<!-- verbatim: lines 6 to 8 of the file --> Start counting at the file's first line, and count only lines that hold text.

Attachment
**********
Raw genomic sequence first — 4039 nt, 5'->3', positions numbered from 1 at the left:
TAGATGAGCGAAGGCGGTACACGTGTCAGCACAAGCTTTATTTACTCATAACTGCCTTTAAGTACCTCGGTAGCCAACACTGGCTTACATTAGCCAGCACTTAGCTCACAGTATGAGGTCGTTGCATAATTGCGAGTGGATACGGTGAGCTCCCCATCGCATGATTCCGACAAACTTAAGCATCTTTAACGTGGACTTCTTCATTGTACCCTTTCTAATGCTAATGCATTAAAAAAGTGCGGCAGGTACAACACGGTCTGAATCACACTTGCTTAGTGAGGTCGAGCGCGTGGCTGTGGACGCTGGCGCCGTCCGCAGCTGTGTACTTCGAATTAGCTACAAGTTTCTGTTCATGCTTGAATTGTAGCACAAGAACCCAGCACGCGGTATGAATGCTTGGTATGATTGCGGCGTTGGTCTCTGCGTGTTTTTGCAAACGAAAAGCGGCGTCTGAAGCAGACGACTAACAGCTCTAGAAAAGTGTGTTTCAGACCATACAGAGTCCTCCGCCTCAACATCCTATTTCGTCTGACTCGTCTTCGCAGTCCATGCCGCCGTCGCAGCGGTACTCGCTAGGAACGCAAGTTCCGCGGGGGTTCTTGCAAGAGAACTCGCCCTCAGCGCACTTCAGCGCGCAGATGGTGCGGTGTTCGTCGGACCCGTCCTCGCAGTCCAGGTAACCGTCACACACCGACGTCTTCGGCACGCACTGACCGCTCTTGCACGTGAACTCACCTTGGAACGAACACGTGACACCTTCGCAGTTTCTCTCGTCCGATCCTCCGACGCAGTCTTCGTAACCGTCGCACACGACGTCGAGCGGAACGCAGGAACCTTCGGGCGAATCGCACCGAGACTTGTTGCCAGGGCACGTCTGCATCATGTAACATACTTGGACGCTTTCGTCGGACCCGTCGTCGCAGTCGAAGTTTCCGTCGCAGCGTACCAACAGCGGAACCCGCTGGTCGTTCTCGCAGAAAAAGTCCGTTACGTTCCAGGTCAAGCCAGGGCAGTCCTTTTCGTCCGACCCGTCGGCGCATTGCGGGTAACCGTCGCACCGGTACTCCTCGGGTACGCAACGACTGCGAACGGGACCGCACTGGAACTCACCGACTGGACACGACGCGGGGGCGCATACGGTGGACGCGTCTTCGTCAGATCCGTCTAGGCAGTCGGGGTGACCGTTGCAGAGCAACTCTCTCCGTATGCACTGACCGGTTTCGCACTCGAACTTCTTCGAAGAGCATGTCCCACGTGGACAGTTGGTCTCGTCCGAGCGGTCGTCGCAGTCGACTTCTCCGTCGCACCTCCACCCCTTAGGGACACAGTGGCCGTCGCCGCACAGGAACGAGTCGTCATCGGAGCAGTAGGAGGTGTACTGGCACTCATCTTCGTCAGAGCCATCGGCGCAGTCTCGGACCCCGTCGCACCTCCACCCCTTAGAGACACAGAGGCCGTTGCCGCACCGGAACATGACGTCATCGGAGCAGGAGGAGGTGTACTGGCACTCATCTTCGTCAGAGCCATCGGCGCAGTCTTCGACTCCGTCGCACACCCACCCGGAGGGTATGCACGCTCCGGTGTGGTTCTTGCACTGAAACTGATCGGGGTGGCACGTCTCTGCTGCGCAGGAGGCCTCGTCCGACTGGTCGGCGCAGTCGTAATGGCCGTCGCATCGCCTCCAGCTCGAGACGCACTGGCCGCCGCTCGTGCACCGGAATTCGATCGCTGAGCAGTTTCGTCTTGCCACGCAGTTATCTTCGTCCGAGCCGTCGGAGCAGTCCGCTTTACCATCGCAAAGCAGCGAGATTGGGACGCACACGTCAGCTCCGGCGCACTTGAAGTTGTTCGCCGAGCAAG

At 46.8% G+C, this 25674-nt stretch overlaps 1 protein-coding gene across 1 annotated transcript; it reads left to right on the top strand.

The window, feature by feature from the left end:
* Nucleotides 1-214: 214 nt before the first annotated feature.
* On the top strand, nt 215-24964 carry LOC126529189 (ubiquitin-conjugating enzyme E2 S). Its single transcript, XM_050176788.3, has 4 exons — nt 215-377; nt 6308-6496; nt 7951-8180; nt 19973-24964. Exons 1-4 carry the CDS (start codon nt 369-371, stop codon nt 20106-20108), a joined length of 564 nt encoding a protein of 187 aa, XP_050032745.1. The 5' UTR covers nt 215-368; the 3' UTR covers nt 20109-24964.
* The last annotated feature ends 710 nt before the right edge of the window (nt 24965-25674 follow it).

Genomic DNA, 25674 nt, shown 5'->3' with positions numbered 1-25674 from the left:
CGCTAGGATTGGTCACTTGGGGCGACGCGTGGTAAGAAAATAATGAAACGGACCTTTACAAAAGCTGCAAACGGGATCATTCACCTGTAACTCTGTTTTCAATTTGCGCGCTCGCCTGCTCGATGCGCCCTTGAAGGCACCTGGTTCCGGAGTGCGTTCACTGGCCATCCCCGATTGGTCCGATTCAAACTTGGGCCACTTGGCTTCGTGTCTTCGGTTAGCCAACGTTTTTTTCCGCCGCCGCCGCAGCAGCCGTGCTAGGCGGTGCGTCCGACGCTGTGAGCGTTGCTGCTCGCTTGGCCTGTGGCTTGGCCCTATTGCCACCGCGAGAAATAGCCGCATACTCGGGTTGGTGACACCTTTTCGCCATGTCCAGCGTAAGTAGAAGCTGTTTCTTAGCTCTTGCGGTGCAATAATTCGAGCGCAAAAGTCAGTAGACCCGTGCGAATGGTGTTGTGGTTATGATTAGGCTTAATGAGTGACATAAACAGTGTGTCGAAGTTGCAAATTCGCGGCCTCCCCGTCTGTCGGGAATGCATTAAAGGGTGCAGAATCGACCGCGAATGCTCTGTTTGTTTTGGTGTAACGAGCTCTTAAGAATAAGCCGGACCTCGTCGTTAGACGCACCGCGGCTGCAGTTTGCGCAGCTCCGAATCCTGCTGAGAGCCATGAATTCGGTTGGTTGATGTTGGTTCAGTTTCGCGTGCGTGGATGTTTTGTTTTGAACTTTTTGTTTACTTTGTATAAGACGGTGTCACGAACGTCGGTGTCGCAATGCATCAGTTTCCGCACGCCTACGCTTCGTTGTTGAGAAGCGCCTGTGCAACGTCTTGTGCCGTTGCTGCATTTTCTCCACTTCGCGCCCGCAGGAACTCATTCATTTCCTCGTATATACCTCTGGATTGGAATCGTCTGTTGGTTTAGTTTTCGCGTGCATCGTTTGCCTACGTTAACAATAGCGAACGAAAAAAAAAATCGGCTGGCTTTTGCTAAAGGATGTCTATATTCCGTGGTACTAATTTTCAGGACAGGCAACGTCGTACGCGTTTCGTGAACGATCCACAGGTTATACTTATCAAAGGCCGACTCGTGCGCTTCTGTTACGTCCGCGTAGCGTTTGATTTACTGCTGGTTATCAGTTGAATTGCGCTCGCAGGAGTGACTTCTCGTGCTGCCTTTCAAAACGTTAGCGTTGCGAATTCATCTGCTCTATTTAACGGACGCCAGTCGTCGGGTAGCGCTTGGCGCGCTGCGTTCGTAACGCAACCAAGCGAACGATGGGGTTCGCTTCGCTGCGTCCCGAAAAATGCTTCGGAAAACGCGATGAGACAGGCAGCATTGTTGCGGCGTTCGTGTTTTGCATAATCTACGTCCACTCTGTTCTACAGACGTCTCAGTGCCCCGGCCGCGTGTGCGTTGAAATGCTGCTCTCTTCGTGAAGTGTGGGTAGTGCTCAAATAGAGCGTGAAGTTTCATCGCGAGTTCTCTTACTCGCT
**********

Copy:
* On the top strand, nt 215-24964 carry LOC126529189 (ubiquitin-conjugating enzyme E2 S). Its single transcript, XM_050176788.3, has 4 exons — nt 215-377; nt 6308-6496; nt 7951-8180; nt 19973-24964. Exons 1-4 carry the CDS (start codon nt 369-371, stop codon nt 20106-20108), a joined length of 564 nt encoding a protein of 187 aa, XP_050032745.1. The 5' UTR covers nt 215-368; the 3' UTR covers nt 20109-24964.
* The last annotated feature ends 710 nt before the right edge of the window (nt 24965-25674 follow it).

Genomic DNA, 25674 nt, shown 5'->3' with positions numbered 1-25674 from the left: